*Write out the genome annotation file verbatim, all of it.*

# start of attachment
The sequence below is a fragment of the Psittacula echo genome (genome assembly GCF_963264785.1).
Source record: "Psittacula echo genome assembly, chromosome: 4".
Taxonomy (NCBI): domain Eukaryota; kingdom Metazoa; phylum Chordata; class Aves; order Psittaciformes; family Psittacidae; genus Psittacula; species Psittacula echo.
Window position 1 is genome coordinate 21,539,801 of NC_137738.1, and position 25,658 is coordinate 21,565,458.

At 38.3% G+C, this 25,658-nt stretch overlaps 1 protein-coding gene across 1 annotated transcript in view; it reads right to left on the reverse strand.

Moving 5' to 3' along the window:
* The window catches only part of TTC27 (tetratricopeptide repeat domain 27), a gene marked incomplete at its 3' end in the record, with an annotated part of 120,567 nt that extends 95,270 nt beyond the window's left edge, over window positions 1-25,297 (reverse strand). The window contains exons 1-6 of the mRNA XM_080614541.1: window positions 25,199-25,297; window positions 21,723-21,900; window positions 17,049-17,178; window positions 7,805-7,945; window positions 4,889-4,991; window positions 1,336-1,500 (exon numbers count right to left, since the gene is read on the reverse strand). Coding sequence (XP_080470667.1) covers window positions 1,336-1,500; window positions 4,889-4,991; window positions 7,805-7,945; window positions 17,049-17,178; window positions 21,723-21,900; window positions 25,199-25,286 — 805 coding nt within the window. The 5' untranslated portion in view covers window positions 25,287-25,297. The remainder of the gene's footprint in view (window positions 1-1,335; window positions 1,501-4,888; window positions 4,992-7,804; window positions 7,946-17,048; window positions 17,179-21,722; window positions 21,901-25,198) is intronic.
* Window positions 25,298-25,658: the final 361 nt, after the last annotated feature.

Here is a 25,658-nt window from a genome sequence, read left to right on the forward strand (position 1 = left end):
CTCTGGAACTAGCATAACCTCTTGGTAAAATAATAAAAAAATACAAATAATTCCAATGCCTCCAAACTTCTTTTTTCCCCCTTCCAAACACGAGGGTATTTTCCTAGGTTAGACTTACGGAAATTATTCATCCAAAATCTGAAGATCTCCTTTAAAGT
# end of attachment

The sequence below is a fragment of the Psittacula echo genome (genome assembly GCF_963264785.1).
Source record: "Psittacula echo genome assembly, chromosome: 4".
Taxonomy (NCBI): domain Eukaryota; kingdom Metazoa; phylum Chordata; class Aves; order Psittaciformes; family Psittacidae; genus Psittacula; species Psittacula echo.
Window position 1 is genome coordinate 21,539,801 of NC_137738.1, and position 25,658 is coordinate 21,565,458.

At 38.3% G+C, this 25,658-nt stretch overlaps 1 protein-coding gene across 1 annotated transcript in view; it reads right to left on the reverse strand.

Moving 5' to 3' along the window:
* The window catches only part of TTC27 (tetratricopeptide repeat domain 27), a gene marked incomplete at its 3' end in the record, with an annotated part of 120,567 nt that extends 95,270 nt beyond the window's left edge, over window positions 1-25,297 (reverse strand). The window contains exons 1-6 of the mRNA XM_080614541.1: window positions 25,199-25,297; window positions 21,723-21,900; window positions 17,049-17,178; window positions 7,805-7,945; window positions 4,889-4,991; window positions 1,336-1,500 (exon numbers count right to left, since the gene is read on the reverse strand). Coding sequence (XP_080470667.1) covers window positions 1,336-1,500; window positions 4,889-4,991; window positions 7,805-7,945; window positions 17,049-17,178; window positions 21,723-21,900; window positions 25,199-25,286 — 805 coding nt within the window. The 5' untranslated portion in view covers window positions 25,287-25,297. The remainder of the gene's footprint in view (window positions 1-1,335; window positions 1,501-4,888; window positions 4,992-7,804; window positions 7,946-17,048; window positions 17,179-21,722; window positions 21,901-25,198) is intronic.
* Window positions 25,298-25,658: the final 361 nt, after the last annotated feature.

Here is a 25,658-nt window from a genome sequence, read left to right on the forward strand (position 1 = left end):
CTCTGGAACTAGCATAACCTCTTGGTAAAATAATAAAAAAATACAAATAATTCCAATGCCTCCAAACTTCTTTTTTCCCCCTTCCAAACACGAGGGTATTTTCCTAGGTTAGACTTACGGAAATTATTCATCCAAAATCTGAAGATCTCCTTTAAAGT